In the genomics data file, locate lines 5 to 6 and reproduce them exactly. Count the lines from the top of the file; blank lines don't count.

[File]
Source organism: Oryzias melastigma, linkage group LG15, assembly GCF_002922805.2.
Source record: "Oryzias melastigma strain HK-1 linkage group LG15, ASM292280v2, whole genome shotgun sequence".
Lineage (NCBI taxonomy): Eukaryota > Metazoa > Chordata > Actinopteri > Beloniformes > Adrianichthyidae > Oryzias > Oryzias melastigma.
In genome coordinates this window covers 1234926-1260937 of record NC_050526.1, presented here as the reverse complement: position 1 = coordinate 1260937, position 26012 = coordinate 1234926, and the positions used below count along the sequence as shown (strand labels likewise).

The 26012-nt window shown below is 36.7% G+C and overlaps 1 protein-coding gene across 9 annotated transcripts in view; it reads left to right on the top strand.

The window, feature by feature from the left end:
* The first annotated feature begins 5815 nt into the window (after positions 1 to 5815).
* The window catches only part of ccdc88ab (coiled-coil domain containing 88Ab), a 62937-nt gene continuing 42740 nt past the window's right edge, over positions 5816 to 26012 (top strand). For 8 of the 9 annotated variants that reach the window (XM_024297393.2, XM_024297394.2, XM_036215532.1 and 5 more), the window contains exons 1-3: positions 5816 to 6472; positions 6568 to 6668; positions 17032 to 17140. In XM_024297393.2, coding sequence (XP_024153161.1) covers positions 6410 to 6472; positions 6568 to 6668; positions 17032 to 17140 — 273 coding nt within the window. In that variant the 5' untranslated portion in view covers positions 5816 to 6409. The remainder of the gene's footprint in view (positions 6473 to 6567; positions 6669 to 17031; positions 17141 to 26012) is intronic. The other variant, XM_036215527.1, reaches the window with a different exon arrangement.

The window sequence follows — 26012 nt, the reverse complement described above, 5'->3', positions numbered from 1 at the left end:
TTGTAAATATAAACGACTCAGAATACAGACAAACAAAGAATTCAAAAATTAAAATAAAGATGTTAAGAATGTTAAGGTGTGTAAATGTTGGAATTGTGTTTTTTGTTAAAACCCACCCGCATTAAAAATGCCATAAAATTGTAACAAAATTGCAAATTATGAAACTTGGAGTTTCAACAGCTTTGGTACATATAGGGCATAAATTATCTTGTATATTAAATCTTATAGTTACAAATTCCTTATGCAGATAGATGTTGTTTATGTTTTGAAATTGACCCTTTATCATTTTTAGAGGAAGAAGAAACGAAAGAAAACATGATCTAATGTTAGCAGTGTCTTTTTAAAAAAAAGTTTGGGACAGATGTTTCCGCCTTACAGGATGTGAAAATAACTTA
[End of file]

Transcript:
The 26012-nt window shown below is 36.7% G+C and overlaps 1 protein-coding gene across 9 annotated transcripts in view; it reads left to right on the top strand.

The window, feature by feature from the left end: